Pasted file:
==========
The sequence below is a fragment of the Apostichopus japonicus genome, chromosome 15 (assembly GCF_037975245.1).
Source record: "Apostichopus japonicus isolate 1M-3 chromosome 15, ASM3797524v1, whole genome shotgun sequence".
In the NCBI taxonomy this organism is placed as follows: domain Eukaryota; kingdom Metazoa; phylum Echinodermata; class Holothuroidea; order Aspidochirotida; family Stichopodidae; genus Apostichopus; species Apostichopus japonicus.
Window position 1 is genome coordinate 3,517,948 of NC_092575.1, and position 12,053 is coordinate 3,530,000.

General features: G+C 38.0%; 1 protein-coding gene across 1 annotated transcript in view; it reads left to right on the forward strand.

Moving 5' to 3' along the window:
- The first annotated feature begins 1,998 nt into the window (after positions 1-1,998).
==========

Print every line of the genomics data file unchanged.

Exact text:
The sequence below is a fragment of the Apostichopus japonicus genome, chromosome 15 (assembly GCF_037975245.1).
Source record: "Apostichopus japonicus isolate 1M-3 chromosome 15, ASM3797524v1, whole genome shotgun sequence".
In the NCBI taxonomy this organism is placed as follows: domain Eukaryota; kingdom Metazoa; phylum Echinodermata; class Holothuroidea; order Aspidochirotida; family Stichopodidae; genus Apostichopus; species Apostichopus japonicus.
Window position 1 is genome coordinate 3,517,948 of NC_092575.1, and position 12,053 is coordinate 3,530,000.

General features: G+C 38.0%; 1 protein-coding gene across 1 annotated transcript in view; it reads left to right on the forward strand.

Moving 5' to 3' along the window:
- The first annotated feature begins 1,998 nt into the window (after positions 1-1,998).